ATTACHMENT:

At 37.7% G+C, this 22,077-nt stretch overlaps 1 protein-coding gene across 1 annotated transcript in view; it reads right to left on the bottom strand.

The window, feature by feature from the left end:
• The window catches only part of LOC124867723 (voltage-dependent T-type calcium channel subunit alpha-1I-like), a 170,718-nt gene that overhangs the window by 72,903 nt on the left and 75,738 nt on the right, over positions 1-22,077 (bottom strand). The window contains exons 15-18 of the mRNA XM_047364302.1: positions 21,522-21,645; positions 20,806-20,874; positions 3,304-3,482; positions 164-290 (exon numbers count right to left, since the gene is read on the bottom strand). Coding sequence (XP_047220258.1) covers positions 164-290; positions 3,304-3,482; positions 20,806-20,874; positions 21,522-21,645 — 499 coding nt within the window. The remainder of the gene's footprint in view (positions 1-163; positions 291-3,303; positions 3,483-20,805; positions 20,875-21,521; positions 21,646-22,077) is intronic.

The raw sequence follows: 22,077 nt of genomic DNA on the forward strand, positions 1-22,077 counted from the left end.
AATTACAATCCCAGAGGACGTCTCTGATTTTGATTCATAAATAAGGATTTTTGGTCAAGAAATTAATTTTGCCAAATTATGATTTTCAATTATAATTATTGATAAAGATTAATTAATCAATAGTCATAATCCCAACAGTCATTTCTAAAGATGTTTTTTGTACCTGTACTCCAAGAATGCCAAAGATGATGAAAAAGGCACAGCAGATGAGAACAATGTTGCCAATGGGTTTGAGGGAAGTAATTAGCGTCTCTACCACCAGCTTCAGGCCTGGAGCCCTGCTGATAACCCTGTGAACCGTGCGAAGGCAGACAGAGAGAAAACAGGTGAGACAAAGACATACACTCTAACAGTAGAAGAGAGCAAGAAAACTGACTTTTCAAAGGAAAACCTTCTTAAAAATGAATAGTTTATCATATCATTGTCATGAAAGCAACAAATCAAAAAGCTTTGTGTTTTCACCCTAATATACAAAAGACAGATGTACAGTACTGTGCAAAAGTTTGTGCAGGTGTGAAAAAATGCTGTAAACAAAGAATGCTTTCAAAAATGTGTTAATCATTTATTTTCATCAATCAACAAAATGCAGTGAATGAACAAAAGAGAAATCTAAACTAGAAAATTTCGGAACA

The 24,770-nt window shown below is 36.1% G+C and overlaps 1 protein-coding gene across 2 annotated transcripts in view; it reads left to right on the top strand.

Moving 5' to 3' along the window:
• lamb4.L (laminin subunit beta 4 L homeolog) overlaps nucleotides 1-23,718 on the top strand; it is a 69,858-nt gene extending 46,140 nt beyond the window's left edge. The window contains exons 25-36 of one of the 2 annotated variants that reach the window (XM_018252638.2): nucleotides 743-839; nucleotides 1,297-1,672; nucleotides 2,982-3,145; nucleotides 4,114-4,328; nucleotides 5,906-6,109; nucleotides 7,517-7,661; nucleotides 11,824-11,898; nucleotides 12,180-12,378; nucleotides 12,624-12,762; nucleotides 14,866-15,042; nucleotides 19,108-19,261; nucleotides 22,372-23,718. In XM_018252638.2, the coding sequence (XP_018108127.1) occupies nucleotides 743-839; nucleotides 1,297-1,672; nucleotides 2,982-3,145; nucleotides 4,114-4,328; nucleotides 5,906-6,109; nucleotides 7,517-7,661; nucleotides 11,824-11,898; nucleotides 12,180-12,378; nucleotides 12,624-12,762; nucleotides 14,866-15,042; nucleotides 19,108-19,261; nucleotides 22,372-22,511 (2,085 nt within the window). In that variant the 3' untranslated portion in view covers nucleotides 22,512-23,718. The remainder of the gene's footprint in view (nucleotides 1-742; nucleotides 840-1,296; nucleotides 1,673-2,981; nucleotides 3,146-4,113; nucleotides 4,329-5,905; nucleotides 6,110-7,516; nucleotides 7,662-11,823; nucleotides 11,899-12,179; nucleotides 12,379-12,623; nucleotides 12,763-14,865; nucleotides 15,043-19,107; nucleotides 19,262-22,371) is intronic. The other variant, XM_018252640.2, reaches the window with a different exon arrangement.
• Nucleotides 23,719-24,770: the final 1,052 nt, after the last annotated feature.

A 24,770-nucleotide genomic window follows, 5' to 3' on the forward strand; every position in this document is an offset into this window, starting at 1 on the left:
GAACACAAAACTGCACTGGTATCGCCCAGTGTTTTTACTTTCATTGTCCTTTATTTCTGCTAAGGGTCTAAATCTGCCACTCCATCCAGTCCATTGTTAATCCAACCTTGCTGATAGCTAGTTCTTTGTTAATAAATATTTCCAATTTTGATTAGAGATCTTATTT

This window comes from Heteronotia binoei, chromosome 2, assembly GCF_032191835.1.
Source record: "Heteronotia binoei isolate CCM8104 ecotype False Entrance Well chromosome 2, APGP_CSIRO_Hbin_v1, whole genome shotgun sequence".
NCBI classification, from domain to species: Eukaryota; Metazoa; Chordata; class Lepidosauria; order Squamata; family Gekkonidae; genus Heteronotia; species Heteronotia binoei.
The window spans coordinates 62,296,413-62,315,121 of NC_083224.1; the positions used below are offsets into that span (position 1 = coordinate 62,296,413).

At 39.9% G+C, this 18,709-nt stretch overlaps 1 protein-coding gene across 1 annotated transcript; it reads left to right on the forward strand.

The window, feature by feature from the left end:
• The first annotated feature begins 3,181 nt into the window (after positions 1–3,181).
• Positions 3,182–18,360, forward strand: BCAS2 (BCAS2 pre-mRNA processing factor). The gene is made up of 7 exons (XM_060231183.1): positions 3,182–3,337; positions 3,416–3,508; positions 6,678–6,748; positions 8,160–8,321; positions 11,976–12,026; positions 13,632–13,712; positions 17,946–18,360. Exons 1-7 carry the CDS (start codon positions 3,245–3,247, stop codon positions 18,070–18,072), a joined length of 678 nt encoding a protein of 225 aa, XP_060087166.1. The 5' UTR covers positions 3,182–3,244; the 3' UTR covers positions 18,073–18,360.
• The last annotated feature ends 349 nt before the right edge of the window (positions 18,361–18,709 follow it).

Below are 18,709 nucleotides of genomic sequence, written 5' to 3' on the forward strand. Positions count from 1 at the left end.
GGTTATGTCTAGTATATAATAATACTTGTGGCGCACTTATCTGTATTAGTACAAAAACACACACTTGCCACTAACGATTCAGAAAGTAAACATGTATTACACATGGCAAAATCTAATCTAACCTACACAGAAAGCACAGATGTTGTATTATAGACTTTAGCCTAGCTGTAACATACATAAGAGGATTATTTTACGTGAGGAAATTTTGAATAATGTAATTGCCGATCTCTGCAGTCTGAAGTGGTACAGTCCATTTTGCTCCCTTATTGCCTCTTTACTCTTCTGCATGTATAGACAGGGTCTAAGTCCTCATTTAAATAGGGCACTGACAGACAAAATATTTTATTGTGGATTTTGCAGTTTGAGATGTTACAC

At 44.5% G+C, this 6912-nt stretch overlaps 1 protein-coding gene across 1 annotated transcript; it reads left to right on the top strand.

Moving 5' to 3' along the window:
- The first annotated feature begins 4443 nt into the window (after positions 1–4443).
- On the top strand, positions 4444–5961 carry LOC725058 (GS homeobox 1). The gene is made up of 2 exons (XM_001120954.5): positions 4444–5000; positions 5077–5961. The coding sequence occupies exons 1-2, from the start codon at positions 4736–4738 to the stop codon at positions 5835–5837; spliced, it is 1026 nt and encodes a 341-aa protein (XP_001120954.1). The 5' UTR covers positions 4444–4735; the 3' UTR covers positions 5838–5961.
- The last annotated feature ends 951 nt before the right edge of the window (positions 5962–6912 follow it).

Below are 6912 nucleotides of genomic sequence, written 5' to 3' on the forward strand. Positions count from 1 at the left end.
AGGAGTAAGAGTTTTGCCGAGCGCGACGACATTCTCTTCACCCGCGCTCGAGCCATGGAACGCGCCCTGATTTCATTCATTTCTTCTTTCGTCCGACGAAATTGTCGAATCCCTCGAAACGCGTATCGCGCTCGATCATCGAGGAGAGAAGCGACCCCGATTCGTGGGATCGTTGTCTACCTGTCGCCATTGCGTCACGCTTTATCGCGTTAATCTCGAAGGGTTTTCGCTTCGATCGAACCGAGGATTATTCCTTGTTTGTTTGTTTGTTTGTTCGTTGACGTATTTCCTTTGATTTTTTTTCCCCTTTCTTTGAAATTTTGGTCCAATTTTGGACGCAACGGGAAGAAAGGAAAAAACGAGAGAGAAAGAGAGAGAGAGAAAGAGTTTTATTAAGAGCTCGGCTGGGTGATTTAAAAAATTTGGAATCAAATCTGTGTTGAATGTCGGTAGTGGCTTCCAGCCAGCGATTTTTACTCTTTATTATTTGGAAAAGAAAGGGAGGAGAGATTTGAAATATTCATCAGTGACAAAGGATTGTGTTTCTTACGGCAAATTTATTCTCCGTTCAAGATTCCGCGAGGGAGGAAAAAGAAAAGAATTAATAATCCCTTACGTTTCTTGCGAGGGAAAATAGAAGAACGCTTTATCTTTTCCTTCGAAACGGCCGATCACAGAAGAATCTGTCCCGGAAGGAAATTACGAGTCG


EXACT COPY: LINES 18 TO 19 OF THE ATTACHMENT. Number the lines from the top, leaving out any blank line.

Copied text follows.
• The first annotated feature begins 3,181 nt into the window (after positions 1–3,181).
• Positions 3,182–18,360, forward strand: BCAS2 (BCAS2 pre-mRNA processing factor). The gene is made up of 7 exons (XM_060231183.1): positions 3,182–3,337; positions 3,416–3,508; positions 6,678–6,748; positions 8,160–8,321; positions 11,976–12,026; positions 13,632–13,712; positions 17,946–18,360. Exons 1-7 carry the CDS (start codon positions 3,245–3,247, stop codon positions 18,070–18,072), a joined length of 678 nt encoding a protein of 225 aa, XP_060087166.1. The 5' UTR covers positions 3,182–3,244; the 3' UTR covers positions 18,073–18,360.